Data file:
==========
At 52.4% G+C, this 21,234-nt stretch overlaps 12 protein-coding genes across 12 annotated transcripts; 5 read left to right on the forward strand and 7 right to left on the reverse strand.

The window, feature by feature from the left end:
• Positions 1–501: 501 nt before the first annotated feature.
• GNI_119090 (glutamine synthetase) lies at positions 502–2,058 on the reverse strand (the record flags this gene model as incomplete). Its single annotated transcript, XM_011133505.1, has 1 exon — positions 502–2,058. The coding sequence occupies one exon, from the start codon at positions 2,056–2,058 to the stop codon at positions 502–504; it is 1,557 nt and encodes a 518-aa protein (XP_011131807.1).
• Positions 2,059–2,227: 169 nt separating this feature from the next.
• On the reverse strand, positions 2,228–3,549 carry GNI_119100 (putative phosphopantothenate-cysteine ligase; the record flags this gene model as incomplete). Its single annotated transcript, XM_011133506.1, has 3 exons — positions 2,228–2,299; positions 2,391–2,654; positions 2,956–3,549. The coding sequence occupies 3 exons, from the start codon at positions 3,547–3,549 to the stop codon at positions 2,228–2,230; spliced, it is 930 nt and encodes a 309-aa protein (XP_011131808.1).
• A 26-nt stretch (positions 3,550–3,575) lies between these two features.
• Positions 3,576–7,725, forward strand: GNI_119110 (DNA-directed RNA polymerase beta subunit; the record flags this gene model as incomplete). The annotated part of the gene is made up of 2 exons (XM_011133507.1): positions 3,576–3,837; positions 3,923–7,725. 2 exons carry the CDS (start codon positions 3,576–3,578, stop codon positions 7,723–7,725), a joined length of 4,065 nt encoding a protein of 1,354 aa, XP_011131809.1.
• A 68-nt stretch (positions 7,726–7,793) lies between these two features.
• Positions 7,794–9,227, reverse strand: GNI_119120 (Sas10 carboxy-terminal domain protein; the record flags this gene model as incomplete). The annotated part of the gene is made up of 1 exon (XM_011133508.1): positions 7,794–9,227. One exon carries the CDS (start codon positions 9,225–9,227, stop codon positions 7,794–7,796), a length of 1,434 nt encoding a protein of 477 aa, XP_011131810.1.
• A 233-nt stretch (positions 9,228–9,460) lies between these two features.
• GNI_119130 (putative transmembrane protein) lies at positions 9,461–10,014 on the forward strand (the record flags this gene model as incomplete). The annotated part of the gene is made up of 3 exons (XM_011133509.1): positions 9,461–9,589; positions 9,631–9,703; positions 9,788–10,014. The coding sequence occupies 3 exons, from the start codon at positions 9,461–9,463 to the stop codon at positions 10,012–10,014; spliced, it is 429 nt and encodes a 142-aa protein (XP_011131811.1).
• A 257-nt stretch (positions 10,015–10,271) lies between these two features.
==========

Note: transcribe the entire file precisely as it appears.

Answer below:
At 52.4% G+C, this 21,234-nt stretch overlaps 12 protein-coding genes across 12 annotated transcripts; 5 read left to right on the forward strand and 7 right to left on the reverse strand.

The window, feature by feature from the left end:
• Positions 1–501: 501 nt before the first annotated feature.
• GNI_119090 (glutamine synthetase) lies at positions 502–2,058 on the reverse strand (the record flags this gene model as incomplete). Its single annotated transcript, XM_011133505.1, has 1 exon — positions 502–2,058. The coding sequence occupies one exon, from the start codon at positions 2,056–2,058 to the stop codon at positions 502–504; it is 1,557 nt and encodes a 518-aa protein (XP_011131807.1).
• Positions 2,059–2,227: 169 nt separating this feature from the next.
• On the reverse strand, positions 2,228–3,549 carry GNI_119100 (putative phosphopantothenate-cysteine ligase; the record flags this gene model as incomplete). Its single annotated transcript, XM_011133506.1, has 3 exons — positions 2,228–2,299; positions 2,391–2,654; positions 2,956–3,549. The coding sequence occupies 3 exons, from the start codon at positions 3,547–3,549 to the stop codon at positions 2,228–2,230; spliced, it is 930 nt and encodes a 309-aa protein (XP_011131808.1).
• A 26-nt stretch (positions 3,550–3,575) lies between these two features.
• Positions 3,576–7,725, forward strand: GNI_119110 (DNA-directed RNA polymerase beta subunit; the record flags this gene model as incomplete). The annotated part of the gene is made up of 2 exons (XM_011133507.1): positions 3,576–3,837; positions 3,923–7,725. 2 exons carry the CDS (start codon positions 3,576–3,578, stop codon positions 7,723–7,725), a joined length of 4,065 nt encoding a protein of 1,354 aa, XP_011131809.1.
• A 68-nt stretch (positions 7,726–7,793) lies between these two features.
• Positions 7,794–9,227, reverse strand: GNI_119120 (Sas10 carboxy-terminal domain protein; the record flags this gene model as incomplete). The annotated part of the gene is made up of 1 exon (XM_011133508.1): positions 7,794–9,227. One exon carries the CDS (start codon positions 9,225–9,227, stop codon positions 7,794–7,796), a length of 1,434 nt encoding a protein of 477 aa, XP_011131810.1.
• A 233-nt stretch (positions 9,228–9,460) lies between these two features.
• GNI_119130 (putative transmembrane protein) lies at positions 9,461–10,014 on the forward strand (the record flags this gene model as incomplete). The annotated part of the gene is made up of 3 exons (XM_011133509.1): positions 9,461–9,589; positions 9,631–9,703; positions 9,788–10,014. The coding sequence occupies 3 exons, from the start codon at positions 9,461–9,463 to the stop codon at positions 10,012–10,014; spliced, it is 429 nt and encodes a 142-aa protein (XP_011131811.1).
• A 257-nt stretch (positions 10,015–10,271) lies between these two features.